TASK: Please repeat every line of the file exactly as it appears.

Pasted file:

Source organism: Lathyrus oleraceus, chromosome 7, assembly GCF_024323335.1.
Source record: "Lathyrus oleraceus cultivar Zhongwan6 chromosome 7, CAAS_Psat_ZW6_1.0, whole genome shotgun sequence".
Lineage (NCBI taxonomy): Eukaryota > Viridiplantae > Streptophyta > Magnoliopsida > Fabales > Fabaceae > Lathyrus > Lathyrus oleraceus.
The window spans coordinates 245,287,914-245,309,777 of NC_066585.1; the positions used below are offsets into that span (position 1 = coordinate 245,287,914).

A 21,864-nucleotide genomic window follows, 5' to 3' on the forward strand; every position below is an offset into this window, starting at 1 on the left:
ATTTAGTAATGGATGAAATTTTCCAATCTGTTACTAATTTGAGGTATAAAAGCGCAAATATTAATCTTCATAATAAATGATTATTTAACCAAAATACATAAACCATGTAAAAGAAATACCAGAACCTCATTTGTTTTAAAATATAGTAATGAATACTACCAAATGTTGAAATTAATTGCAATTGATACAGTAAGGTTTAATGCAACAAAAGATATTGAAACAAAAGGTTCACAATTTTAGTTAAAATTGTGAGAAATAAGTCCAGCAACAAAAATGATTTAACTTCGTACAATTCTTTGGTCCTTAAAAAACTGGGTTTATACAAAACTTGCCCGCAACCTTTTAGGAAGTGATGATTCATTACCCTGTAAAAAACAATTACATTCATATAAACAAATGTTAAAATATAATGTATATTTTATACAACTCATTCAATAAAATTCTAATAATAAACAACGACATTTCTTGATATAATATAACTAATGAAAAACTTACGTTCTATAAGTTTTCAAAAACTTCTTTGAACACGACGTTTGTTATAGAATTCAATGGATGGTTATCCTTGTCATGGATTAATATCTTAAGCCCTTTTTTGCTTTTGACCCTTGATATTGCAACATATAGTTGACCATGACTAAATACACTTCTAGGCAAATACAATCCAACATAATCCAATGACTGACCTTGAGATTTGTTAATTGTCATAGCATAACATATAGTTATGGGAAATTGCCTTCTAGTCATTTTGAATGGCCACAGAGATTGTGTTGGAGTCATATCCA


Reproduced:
Source organism: Lathyrus oleraceus, chromosome 7, assembly GCF_024323335.1.
Source record: "Lathyrus oleraceus cultivar Zhongwan6 chromosome 7, CAAS_Psat_ZW6_1.0, whole genome shotgun sequence".
Lineage (NCBI taxonomy): Eukaryota > Viridiplantae > Streptophyta > Magnoliopsida > Fabales > Fabaceae > Lathyrus > Lathyrus oleraceus.
The window spans coordinates 245,287,914-245,309,777 of NC_066585.1; the positions used below are offsets into that span (position 1 = coordinate 245,287,914).

A 21,864-nucleotide genomic window follows, 5' to 3' on the forward strand; every position below is an offset into this window, starting at 1 on the left:
ATTTAGTAATGGATGAAATTTTCCAATCTGTTACTAATTTGAGGTATAAAAGCGCAAATATTAATCTTCATAATAAATGATTATTTAACCAAAATACATAAACCATGTAAAAGAAATACCAGAACCTCATTTGTTTTAAAATATAGTAATGAATACTACCAAATGTTGAAATTAATTGCAATTGATACAGTAAGGTTTAATGCAACAAAAGATATTGAAACAAAAGGTTCACAATTTTAGTTAAAATTGTGAGAAATAAGTCCAGCAACAAAAATGATTTAACTTCGTACAATTCTTTGGTCCTTAAAAAACTGGGTTTATACAAAACTTGCCCGCAACCTTTTAGGAAGTGATGATTCATTACCCTGTAAAAAACAATTACATTCATATAAACAAATGTTAAAATATAATGTATATTTTATACAACTCATTCAATAAAATTCTAATAATAAACAACGACATTTCTTGATATAATATAACTAATGAAAAACTTACGTTCTATAAGTTTTCAAAAACTTCTTTGAACACGACGTTTGTTATAGAATTCAATGGATGGTTATCCTTGTCATGGATTAATATCTTAAGCCCTTTTTTGCTTTTGACCCTTGATATTGCAACATATAGTTGACCATGACTAAATACACTTCTAGGCAAATACAATCCAACATAATCCAATGACTGACCTTGAGATTTGTTAATTGTCATAGCATAACATATAGTTATGGGAAATTGCCTTCTAGTCATTTTGAATGGCCACAGAGATTGTGTTGGAGTCATATCCA